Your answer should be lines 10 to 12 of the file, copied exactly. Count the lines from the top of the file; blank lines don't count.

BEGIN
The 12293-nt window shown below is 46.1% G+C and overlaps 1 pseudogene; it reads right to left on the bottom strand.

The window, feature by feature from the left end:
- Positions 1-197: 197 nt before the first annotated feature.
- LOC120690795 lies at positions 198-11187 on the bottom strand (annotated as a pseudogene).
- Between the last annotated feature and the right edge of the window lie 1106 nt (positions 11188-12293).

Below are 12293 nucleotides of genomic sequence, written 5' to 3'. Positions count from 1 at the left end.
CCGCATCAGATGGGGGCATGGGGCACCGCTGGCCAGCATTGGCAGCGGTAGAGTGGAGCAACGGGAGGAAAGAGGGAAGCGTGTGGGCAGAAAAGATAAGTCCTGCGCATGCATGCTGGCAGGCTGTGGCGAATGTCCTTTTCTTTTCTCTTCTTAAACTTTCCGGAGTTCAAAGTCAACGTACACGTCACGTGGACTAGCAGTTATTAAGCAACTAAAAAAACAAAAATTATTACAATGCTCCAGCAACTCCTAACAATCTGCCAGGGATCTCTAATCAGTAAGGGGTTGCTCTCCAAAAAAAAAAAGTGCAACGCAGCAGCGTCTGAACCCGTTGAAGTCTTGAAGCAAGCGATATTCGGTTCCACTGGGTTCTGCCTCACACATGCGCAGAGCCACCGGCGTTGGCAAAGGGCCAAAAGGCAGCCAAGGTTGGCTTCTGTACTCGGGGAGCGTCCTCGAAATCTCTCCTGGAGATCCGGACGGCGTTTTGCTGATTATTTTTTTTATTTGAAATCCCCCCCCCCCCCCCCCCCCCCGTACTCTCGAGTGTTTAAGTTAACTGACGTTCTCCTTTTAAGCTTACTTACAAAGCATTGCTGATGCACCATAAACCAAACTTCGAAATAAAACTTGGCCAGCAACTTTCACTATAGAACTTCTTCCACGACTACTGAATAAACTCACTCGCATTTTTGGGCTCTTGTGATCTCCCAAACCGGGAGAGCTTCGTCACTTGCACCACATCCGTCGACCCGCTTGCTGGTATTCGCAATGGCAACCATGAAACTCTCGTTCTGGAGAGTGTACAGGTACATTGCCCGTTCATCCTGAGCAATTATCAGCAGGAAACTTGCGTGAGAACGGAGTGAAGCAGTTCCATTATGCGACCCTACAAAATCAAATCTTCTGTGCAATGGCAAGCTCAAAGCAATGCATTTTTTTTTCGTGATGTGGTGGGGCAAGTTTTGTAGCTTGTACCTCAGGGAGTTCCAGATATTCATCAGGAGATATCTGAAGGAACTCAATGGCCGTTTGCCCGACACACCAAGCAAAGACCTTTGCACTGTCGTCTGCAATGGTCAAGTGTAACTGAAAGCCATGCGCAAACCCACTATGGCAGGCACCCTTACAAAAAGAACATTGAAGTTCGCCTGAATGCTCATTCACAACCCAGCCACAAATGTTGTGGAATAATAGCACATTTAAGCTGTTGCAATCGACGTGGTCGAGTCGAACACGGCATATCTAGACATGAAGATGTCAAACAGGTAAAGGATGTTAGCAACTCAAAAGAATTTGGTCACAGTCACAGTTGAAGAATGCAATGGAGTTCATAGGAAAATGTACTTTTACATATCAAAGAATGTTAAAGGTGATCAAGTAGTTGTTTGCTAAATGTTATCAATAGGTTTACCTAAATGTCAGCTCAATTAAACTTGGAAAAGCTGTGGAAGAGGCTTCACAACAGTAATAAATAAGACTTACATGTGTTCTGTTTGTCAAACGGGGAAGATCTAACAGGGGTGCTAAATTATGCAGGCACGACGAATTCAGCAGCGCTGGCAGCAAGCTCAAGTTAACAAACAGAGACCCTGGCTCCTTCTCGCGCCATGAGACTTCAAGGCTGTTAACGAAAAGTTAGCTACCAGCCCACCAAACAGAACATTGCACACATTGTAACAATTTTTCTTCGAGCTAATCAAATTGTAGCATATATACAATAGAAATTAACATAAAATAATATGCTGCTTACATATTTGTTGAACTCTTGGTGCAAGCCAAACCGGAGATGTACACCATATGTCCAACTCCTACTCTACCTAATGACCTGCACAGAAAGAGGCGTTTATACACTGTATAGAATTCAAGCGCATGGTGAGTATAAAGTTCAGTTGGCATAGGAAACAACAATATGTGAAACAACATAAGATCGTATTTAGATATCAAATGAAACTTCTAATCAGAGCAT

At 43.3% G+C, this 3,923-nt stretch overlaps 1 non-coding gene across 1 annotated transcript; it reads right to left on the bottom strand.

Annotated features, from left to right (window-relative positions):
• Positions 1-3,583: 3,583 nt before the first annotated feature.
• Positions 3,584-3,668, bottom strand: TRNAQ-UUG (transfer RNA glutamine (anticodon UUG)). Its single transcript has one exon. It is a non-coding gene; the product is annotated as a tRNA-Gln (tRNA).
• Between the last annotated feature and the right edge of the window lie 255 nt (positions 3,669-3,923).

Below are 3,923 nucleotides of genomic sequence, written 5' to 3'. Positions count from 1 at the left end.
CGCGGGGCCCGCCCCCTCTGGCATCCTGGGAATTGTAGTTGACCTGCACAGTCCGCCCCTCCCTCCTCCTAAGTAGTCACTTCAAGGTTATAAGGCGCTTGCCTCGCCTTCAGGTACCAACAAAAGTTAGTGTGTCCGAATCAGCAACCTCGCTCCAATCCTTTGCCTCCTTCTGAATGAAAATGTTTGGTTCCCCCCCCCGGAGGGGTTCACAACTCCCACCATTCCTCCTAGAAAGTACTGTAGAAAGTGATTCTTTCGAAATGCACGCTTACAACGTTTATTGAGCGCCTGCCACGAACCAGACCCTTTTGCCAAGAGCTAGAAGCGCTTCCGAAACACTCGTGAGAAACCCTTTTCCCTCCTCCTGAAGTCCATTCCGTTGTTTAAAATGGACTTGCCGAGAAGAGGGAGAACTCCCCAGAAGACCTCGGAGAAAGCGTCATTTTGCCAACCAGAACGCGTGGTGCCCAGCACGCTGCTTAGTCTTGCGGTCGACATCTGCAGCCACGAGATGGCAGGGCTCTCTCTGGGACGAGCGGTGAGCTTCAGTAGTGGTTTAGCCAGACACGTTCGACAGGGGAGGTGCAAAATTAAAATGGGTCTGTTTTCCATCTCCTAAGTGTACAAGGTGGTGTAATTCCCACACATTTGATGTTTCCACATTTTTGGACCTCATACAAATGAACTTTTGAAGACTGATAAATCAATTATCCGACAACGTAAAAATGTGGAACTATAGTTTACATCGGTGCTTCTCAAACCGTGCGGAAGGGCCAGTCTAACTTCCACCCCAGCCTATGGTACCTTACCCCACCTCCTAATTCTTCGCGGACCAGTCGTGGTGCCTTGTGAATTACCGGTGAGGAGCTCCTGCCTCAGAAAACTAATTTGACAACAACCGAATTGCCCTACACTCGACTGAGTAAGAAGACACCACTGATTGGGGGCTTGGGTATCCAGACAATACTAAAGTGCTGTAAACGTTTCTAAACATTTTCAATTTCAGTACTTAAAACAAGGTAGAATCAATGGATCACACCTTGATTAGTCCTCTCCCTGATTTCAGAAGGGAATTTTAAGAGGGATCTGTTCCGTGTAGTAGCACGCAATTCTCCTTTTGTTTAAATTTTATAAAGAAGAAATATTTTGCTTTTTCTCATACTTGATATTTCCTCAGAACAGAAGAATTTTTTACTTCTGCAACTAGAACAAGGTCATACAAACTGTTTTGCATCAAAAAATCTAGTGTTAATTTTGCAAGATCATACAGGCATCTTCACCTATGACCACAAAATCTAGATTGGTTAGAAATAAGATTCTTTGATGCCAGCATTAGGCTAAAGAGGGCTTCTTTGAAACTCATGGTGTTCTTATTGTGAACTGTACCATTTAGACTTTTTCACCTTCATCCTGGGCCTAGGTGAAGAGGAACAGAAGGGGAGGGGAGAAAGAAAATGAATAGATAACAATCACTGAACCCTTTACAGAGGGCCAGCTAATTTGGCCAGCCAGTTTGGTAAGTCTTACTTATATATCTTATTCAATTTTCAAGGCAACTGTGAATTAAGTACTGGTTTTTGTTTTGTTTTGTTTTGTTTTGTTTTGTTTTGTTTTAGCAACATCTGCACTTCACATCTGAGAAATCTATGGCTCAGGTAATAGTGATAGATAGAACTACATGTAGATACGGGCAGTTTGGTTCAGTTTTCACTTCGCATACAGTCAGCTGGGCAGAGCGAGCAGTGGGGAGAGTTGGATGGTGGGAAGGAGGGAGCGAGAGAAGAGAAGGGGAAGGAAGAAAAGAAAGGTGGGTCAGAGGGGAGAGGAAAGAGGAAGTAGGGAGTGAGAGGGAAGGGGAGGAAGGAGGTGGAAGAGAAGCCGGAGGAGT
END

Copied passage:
• Positions 1-3,583: 3,583 nt before the first annotated feature.
• Positions 3,584-3,668, bottom strand: TRNAQ-UUG (transfer RNA glutamine (anticodon UUG)). Its single transcript has one exon. It is a non-coding gene; the product is annotated as a tRNA-Gln (tRNA).
• Between the last annotated feature and the right edge of the window lie 255 nt (positions 3,669-3,923).